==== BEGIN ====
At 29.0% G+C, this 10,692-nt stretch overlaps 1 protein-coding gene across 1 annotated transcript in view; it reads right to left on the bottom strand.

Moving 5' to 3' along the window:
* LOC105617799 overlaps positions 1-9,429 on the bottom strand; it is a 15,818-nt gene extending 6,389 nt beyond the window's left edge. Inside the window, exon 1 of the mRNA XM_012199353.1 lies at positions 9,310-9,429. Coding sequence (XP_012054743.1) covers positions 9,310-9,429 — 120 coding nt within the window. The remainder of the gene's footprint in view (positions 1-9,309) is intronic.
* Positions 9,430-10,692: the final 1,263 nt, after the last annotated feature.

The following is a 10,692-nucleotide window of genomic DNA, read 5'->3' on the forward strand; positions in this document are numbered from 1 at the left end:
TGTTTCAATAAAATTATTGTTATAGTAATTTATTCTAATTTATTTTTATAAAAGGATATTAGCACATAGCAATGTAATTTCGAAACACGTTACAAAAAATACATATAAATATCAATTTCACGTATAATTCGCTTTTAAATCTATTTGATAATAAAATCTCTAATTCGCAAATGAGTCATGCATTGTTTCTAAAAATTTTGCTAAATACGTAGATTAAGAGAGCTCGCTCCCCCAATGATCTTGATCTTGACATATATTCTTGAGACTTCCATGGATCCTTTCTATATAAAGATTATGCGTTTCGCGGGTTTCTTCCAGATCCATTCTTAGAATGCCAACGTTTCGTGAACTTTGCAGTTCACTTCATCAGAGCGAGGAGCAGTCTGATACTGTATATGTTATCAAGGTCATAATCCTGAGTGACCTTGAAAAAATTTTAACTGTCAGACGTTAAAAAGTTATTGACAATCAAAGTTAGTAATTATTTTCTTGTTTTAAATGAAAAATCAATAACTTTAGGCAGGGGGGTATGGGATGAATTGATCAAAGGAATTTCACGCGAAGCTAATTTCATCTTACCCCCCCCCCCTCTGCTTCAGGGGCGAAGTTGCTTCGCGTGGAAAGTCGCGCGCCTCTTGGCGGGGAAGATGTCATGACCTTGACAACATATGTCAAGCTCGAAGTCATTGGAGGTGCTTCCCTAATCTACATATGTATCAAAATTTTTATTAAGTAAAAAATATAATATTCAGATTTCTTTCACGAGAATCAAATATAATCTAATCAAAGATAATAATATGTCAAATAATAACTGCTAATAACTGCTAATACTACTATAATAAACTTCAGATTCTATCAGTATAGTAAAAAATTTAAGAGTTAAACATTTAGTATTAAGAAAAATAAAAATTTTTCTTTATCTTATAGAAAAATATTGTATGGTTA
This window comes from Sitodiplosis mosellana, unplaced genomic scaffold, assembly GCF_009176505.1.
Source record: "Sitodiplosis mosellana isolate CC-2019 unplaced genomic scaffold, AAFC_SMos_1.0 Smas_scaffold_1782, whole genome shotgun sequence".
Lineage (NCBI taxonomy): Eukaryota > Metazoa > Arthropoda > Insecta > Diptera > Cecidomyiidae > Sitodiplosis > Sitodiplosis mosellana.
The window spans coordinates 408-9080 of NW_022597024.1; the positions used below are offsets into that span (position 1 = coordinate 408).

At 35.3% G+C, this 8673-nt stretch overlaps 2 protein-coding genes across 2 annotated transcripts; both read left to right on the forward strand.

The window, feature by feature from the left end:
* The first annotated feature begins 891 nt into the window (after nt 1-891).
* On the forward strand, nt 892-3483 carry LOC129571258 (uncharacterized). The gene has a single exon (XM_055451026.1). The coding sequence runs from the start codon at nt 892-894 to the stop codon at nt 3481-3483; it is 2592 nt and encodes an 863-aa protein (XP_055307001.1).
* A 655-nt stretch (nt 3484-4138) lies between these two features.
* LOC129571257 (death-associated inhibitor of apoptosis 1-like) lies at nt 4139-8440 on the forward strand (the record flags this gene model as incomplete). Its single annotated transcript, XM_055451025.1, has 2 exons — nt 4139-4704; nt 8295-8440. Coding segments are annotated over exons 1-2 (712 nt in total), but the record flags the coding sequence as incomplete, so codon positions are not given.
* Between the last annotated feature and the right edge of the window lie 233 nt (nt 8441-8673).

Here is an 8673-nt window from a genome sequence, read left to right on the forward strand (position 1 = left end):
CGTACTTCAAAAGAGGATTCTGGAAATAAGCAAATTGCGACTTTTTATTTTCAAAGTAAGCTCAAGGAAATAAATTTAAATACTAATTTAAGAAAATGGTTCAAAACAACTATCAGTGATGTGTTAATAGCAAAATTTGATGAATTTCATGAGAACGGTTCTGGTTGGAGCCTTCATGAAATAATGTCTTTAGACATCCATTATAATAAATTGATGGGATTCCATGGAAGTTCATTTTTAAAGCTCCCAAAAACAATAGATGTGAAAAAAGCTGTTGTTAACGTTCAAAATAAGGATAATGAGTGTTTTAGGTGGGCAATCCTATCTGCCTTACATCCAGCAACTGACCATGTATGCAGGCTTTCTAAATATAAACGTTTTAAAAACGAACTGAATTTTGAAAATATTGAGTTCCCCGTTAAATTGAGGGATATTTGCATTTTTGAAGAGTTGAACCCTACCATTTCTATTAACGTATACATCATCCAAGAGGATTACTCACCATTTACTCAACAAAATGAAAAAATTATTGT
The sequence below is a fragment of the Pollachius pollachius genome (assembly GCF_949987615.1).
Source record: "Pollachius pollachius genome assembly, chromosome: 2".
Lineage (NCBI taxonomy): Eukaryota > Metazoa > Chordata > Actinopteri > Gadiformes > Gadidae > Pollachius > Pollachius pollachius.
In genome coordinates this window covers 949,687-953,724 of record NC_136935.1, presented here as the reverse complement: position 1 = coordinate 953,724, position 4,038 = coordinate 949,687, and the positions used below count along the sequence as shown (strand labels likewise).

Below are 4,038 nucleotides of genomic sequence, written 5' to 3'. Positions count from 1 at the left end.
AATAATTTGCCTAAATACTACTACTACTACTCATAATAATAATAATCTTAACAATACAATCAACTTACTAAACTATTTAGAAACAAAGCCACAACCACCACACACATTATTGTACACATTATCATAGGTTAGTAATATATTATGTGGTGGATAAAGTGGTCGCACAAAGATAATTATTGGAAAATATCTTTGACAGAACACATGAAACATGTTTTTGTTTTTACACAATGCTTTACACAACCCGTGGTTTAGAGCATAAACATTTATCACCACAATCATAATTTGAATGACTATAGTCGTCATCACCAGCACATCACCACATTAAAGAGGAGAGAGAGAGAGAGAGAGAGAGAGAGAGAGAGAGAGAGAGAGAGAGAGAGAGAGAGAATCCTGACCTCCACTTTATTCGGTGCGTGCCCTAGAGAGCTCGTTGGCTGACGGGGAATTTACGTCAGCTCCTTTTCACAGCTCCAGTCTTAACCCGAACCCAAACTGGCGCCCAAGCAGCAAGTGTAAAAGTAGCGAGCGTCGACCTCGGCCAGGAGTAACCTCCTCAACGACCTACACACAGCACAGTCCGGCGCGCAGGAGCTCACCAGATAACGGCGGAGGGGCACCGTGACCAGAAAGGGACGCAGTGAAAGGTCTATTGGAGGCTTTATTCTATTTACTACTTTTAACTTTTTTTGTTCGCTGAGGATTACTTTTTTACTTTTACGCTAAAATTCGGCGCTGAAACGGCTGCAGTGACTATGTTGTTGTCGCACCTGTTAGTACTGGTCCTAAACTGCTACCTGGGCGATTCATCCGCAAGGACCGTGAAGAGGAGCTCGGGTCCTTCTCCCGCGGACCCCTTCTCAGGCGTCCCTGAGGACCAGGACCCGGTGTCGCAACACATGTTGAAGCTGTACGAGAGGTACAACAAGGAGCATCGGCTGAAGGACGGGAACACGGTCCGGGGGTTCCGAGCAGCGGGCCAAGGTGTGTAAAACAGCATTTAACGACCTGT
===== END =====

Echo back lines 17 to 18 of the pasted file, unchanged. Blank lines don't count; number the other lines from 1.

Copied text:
* Between the last annotated feature and the right edge of the window lie 233 nt (nt 8441-8673).

Here is an 8673-nt window from a genome sequence, read left to right on the forward strand (position 1 = left end):